Mediation is more cost-effective and quicker than quarrelling
In litigation, mediation is a quicker alternative than going to court. Most cases of mediation do result in settlement says Asta Siponen, a partner specialised in litigation.
During the coronavirus pandemic, mediation proceedings have many strengths in dispute resolution between companies since court proceedings, even in lower courts, can drag on for a couple of years or even more.
“Settlement and preparations for it can be reached in just a few weeks. Rapid settlement is an enormous benefit for companies, which can clear the matter off their tables,” says Asta Siponen, a partner at Procopé & Hornborg.
Settlement is a considerable cost-saver because, in long court cases, costs can sometimes increase to incredible proportions. The costs of mediation can also be predicted quite accurately, whereas the costs of prolonged court proceedings can be surprisingly high.
Another good side of mediation is that companies participating in it can decide themselves what kind of solution they will accept. When a court decides on a case, there is of course no such privilege. Certainly, for resolution to be possible, you have to be prepared to be flexible in mediation too.
“Another benefit of mediation is that, if it goes well, cooperation between the two parties can be more fruitful than during a dispute that goes on for years. Settlement may also sometimes involve something other than just financial payments,” says Siponen.
A long dispute can weigh on one`s mind
In Finland, mediation is quite a new phenomenon, but it has long traditions in the United States and the United Kingdom. In the United Kingdom, disputes are not even brought to court unless attempts have first been made to settle them through mediation.
In Finland, mediation has grown strongly in litigation cases between private individuals, but companies have been slower to adopt it even though the benefits are clear.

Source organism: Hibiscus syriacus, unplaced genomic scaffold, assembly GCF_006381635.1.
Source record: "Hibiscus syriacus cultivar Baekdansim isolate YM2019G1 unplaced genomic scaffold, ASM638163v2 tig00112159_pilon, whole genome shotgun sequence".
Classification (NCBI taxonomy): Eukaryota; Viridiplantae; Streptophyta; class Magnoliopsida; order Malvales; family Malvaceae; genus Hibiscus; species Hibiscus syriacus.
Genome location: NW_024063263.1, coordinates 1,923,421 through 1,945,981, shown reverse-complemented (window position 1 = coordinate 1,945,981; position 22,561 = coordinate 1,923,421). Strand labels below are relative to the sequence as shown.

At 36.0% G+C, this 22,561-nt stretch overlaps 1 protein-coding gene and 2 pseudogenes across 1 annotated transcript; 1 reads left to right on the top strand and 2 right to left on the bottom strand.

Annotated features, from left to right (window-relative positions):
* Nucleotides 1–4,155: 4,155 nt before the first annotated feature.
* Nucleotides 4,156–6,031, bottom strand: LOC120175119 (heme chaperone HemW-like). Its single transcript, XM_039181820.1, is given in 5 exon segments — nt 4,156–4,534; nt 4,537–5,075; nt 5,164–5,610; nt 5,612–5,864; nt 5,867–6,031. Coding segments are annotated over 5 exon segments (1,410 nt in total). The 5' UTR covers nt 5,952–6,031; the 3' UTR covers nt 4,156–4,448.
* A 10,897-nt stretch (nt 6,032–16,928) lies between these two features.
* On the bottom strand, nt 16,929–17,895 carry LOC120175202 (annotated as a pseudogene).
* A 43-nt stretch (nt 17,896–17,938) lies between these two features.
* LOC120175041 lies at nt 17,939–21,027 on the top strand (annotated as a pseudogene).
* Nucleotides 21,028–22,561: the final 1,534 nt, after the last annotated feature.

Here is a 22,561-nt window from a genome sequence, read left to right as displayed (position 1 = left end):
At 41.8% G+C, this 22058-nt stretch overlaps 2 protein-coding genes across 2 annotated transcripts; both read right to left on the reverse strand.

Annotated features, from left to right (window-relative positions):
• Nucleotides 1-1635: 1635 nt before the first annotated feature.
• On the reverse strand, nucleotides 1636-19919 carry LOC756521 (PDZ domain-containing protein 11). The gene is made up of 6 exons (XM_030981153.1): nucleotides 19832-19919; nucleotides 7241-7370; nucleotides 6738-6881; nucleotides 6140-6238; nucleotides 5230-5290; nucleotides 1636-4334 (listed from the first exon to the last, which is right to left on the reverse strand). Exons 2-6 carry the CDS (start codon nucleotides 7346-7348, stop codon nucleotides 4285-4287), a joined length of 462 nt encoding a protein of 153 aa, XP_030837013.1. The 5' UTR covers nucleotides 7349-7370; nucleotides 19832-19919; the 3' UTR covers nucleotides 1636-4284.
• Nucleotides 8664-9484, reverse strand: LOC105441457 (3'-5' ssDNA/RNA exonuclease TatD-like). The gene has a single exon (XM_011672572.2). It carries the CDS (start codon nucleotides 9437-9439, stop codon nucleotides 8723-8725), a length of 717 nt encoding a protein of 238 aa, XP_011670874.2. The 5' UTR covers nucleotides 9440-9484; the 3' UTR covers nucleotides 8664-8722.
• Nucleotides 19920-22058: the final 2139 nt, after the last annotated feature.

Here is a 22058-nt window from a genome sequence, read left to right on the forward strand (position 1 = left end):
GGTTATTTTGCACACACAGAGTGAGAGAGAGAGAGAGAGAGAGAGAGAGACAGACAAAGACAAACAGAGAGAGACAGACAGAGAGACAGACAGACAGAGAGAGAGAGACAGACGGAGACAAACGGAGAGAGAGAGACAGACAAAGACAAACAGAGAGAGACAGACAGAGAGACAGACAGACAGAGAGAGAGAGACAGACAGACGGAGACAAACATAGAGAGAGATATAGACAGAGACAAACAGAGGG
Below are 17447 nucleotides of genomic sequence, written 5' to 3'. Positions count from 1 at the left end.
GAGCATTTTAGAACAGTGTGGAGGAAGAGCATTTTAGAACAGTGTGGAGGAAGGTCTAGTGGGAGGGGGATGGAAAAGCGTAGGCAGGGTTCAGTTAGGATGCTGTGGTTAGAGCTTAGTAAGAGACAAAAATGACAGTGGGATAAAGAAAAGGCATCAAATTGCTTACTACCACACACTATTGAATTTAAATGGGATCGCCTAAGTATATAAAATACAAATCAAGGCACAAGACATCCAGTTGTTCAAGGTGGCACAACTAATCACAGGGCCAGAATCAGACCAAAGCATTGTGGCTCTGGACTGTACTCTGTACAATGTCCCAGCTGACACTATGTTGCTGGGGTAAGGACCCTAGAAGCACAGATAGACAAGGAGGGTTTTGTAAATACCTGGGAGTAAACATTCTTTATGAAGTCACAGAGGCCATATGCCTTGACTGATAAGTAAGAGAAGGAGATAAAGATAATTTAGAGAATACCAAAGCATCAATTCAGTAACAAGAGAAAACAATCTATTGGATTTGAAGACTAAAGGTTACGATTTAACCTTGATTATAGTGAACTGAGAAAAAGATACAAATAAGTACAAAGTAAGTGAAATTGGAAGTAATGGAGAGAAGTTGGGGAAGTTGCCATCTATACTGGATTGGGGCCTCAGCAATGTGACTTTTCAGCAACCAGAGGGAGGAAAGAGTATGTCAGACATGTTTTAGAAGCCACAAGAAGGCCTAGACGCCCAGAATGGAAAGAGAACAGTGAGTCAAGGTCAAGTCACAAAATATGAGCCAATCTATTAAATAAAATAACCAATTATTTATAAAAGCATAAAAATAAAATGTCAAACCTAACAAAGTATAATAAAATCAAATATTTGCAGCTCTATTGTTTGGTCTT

In the preparatory stage, a company considering mediation must present the same questions as one proceeding to court. What is the dispute about, what are the chances of success and what are the risks? It is also worth weighing up the mental costs of the alternatives.
“A dispute that continues for a long time in court may weigh on one´s mind for a long time and with all of the detailed accounts and other reports required to litigate, encumber the normal business of the company throughout the process. This too has financial value,” says Siponen.
Good preparation with risk analyses is important, both for the company itself and the smoothness of the process. If one party has prepared poorly, it will take longer to settle. Well-prepared parties usually succeed in coming to a an agreement after just one or two days. Achieving results can also be fundamentally accelerated if the process is participated by the people who hold the power of decision in the case.
An increase mediation expertise
Mediation expertise has advanced rapidly in Finland. Many district courts have appointed judges specialised in mediation. In the same way, the Finnish Bar Association has trained its members in out-of-court mediation. Higher education and experience in mediation acquired abroad is also available as was thorougly discussed in our breakfast event.
Fundamental to the work of a mediator is not only expertise but also impartiality. The parties must be able to tell confidential things to the mediator who will then guide the process forward with the right questions.
The key thing in terms of success is, however, for the parties to have a genuine desire to reach an agreement and resolve the issue. Experiences both in Finland and abroad indicate that this desire has existed.
“Mediation succeeds in the vast majority of cases, not in all but clearly more than half,” says Asta Siponen.
Mediation in brief:
• Requires an impartial mediator on whom the parties unanimously agree
• Settles many kinds of disputes such as contractual disputes, employment disputes and questions of indemnity
• A quicker and more cost-effective than court proceedings
• Possible in or out of court
• The results of mediation held out of court may be taken to court for confirmation
• Does not constitute a precedent for other disputes
• Requires a genuine desire to negotiate and settle.
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